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Charlotte Amalie
Wednesday, December 8, 2021
HomeStory SeriesBudget CrisisThe V.I. Budget Crisis, Part 10: Chronic Overtime

The V.I. Budget Crisis, Part 10: Chronic Overtime

Is there room to cut bloat in the V.I. government to help fill its crippling structural deficit?

Most large government agencies are starved for funds, not overfunded. But if we look closer, there may be room for surgical cuts that can move the deficit in the right direction and set an example by leading from the top. It is possible to have bloat and waste while struggling to meet urgent needs. While rank and file employees are not very well paid, those at the top; commissioners, contracted consultants, authority heads, the governor and senators; all do very well. The Office of the Governor appears to be much better funded than most similar entities. (See:The V.I. Budget Crisis: Parts 8 and 9.)

But cuts to the governor, commissioner’s pay and the Legislature, while symbolic, would not be enough by themselves to make much difference. Is there fat to trim anywhere else without cutting services or personnel?

What about overtime? Many government departments have been plagued with excess overtime, persisting over many years. More than one audit has found a chronic lack of documentation to prove the overtime work actually happened.

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A common managerial rule of thumb recommends overtime be kept below five percent of payroll.

The V.I. Police Department alone spent more than $14 million just on overtime last year – around 28 percent of its total payroll. The Bureau of Corrections had overtime costs approaching $5 million for 2016, or 27 percent of payroll. The V.I. Fire Service had more than a million dollars in overtime. That’s more than $20 million per year for overtime for three agencies – as much as the entire budget for the Legislature.

With some officers making more just in overtime than their annual salaries, it may be possible there is at least some abuse and padding of overtime that could be eliminated.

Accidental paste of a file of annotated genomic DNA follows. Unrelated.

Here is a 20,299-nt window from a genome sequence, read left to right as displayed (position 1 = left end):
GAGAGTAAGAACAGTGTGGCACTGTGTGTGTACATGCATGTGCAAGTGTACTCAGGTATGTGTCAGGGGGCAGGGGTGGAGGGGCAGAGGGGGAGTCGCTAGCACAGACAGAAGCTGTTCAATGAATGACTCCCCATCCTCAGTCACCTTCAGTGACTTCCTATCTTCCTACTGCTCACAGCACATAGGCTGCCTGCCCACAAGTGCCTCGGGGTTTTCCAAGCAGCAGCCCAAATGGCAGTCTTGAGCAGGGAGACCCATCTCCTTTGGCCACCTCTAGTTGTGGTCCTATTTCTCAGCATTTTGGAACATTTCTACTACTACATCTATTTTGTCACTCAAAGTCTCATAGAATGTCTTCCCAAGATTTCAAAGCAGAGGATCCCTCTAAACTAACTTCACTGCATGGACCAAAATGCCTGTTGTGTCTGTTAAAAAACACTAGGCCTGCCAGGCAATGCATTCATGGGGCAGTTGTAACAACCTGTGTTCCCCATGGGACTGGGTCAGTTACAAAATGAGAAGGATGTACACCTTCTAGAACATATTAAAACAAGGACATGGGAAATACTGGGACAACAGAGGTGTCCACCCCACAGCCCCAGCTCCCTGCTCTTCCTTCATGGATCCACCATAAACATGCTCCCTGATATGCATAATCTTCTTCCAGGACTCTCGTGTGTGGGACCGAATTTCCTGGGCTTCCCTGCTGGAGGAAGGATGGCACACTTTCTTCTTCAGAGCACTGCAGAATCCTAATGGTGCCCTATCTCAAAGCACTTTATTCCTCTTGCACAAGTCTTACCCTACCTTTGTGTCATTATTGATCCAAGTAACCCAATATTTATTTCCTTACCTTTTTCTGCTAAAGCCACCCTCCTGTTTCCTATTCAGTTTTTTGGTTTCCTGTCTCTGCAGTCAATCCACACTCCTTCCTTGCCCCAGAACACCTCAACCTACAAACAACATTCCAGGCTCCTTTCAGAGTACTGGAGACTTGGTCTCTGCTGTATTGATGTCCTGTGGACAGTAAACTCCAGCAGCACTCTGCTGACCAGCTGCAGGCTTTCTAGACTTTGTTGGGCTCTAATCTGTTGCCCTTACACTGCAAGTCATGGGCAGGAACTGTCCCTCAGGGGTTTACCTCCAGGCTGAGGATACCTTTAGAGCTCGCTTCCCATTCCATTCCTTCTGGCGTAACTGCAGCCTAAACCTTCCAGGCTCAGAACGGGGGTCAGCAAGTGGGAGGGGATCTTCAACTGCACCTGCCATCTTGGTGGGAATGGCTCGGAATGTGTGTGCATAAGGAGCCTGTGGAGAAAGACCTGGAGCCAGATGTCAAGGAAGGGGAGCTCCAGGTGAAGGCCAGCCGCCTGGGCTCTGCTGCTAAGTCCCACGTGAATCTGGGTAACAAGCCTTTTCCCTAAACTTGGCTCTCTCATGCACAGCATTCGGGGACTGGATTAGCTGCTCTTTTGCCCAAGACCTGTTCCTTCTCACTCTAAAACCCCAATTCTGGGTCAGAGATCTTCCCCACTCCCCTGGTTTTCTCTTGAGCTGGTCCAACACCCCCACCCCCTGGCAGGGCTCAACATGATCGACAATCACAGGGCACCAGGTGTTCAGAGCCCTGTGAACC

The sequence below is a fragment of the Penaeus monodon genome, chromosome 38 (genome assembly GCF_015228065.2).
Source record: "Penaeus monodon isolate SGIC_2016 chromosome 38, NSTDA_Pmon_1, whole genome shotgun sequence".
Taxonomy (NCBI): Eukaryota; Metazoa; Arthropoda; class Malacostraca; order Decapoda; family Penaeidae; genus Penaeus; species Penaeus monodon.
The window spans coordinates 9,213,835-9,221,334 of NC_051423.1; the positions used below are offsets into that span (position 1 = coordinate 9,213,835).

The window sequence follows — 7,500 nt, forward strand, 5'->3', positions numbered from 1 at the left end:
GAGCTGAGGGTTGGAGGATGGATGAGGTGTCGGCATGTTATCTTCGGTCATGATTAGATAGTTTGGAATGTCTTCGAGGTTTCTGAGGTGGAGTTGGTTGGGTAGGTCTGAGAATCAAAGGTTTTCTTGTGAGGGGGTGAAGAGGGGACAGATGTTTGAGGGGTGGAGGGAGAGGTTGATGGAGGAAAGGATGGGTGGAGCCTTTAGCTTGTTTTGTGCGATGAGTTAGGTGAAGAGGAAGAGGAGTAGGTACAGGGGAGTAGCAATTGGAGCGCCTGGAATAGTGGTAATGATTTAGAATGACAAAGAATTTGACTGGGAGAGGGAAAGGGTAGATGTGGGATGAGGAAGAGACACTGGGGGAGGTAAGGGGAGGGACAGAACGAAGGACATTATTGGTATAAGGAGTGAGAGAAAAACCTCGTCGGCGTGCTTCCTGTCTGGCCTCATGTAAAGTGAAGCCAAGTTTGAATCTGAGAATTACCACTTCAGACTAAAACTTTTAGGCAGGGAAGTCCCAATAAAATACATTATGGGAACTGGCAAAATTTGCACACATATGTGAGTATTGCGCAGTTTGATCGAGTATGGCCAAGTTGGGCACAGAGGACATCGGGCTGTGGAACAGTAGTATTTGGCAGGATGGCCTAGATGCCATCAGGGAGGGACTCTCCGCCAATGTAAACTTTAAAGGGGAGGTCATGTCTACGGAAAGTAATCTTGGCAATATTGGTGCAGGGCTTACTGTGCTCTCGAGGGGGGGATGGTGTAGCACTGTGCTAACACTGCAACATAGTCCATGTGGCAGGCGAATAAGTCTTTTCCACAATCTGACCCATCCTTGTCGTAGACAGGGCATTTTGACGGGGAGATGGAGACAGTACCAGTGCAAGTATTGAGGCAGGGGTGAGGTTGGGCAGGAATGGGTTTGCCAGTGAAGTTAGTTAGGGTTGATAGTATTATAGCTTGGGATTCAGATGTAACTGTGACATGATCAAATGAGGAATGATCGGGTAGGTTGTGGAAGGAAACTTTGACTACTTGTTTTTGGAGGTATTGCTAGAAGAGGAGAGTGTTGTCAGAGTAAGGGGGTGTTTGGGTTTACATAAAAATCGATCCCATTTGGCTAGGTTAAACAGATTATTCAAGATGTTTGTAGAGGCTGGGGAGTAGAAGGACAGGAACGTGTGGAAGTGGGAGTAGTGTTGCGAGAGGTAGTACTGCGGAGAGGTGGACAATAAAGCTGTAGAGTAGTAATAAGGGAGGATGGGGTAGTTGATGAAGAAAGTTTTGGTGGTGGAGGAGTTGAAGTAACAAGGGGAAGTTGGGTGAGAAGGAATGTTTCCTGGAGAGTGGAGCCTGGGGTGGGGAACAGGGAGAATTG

The VIPD does not tolerate fraudulent time sheets. In 2011, V.I. police arrested and charged 29-year veteran Mervin Ford for billing for overtime at the exact same time as he was teaching classes at the University of the Virgin Islands. On the one hand, the VIPD arrested the man, sending a clear message that the department treats this as a criminal matter. On the other hand, the VIPD press release on the arrest said an investigation found Ford “was issued and received payroll checks for the same hours based on his employment contract with UVI and as reported to the VIPD, during the period of August 18, 2008 through May 14, 2011.” So he got away with it for three years and was caught because there was unambiguous proof: Government records showing he billed for times he also billed UVI and multiple eye witnesses.

Why did it take three years to discover an officer was not at work? Is there any check on falsifying overtime sheets other than having dozens of students and UVI officials witnessing an officer openly working somewhere else while claiming to be at work for the VIPD? Would Ford have been caught at all if he simply sat at home collecting phony overtime instead of creating a crystal clear paper trail? Is it reasonable to believe Ford began falsifying overtime only the day he began working at UVI and not at any point earlier in his 29 years on the force?

V.I. police have a very difficult job which they generally perform with great professionalism, despite limited resources. They are underpaid for the job they do. It is understandable for anyone, especially someone who makes less than they should, to maximize their annual pay where they can: Understandable, but fraudulent, criminal and an abuse of scarce public resources if the way they do it is filing false overtime requests.